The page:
Student SubgroupAdvancedPassedProficientFailedAdvancedPassedProficientFailedAdvancedPassedProficientFailed
All Students155544526260382716929
Female152514814949512696731
Male159574137472262747226
American Indian<<<<<100<0
Asian<100<0<100<0
Black-51514925856421676633
Hispanic-868614-6767338756725
White13887513493897-1001000
Two or more races<100<0<100<0<100<0
Students with Disabilities2312969-444456-333367
Economically Disadvantaged-49495115654442656335
English Learners<100<0<100<0<<<<
LEGEND< = A group below state definition for personally identifiable results
- = No data for group
* = Data not yet available
Unduplicated = Students are able to be in two gap groups

History

History Performance: All Students

Virginia public school students are assessed in history and social science following instruction in Virginia Studies in elementary school, Civics and Economics in middle school, and at the conclusion of the following secondary courses: World History and Geography to 1500, World History and Geography 1500 to the Present, World Geography, and Virginia and U.S. History. Use the drop down menu above the chart to select a specific history or social science test. Use the menu below the chart to select assessment results for a specific group of students.

Virginia’s History and Social Science Standards of Learning are designed to

  • develop the knowledge and skills of history, geography, civics, and economics that enable students to place the people, ideas, and events that have shaped our state and our nation in perspective;
  • instill in students a thoughtful pride in the history of America through an understanding that what “We the People of the United States” launched more than two centuries ago was not a perfect union, but a continual effort to build a “more perfect” union, one which has become the world’s most successful example of constitutional self-government;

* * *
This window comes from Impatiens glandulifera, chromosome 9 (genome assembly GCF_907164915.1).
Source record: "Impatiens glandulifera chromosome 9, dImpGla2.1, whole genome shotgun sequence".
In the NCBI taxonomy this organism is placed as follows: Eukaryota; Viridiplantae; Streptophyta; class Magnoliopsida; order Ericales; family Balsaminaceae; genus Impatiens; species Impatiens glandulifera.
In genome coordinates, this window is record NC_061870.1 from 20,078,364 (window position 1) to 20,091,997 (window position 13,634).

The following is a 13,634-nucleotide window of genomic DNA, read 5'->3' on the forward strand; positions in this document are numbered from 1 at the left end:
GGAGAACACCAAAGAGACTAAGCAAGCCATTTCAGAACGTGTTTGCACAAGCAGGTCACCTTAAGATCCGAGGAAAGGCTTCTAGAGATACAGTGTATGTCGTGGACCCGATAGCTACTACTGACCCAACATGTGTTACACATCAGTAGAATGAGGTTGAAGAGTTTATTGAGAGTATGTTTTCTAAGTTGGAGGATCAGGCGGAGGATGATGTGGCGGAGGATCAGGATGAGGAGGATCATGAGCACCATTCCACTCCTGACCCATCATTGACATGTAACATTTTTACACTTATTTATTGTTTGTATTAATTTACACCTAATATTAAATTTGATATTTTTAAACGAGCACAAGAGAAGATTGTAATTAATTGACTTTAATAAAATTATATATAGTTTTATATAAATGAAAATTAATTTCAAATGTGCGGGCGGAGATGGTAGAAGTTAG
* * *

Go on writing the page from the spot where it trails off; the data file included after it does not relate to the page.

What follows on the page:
• enable students to understand the basic values, principles, and operation of American constitutional democracy;
  • prepare students for informed, responsible, and participatory citizenship;
  • develop students’ skills in debate, discussion, and writing; and
  • provide students with a framework for continuing education in history and the social sciences.

Recently retired SOL tests representative of the content and skills included in current SOL tests are available on the Virginia Department of Education website to assist in understanding the format of the tests and questions.

Overall Student Performance: History Performance2013-20142014-20152015-2016
Student SubgroupAdvancedPassedProficientFailedAdvancedPassedProficientFailedAdvancedPassedProficientFailed
All Students3706730779722111827118
Female368653257267286807320
Male37370271087771315856915
American Indian<<<<<100<0<100<0
Asian<100<0<100<0<100<0
Black268663257772237807320
Hispanic2706830168468162493697
Native Hawaiian<<<<<100<0<100<0
White1089791122927082894676
Two or more races156954311810082037895311
Students with Disabilities3353265349465114493651
Economically Disadvantaged265623557570258797221
English Learners<100<0<100<0<<<<
VA & US History Performance2013-20142014-20152015-2016
Student SubgroupAdvancedPassedProficientFailedAdvancedPassedProficientFailedAdvancedPassedProficientFailed
All Students268663258176199807120
Female-61613947874228756725
Male4757125684781610857515
American Indian<<<<<100<0
Asian<100<0
Black167663348075207797221
Hispanic-464654<<<<13887513
Native Hawaiian<<<<<100<0
White10908110188871122496724
Two or more races<<<<<100<0<<<<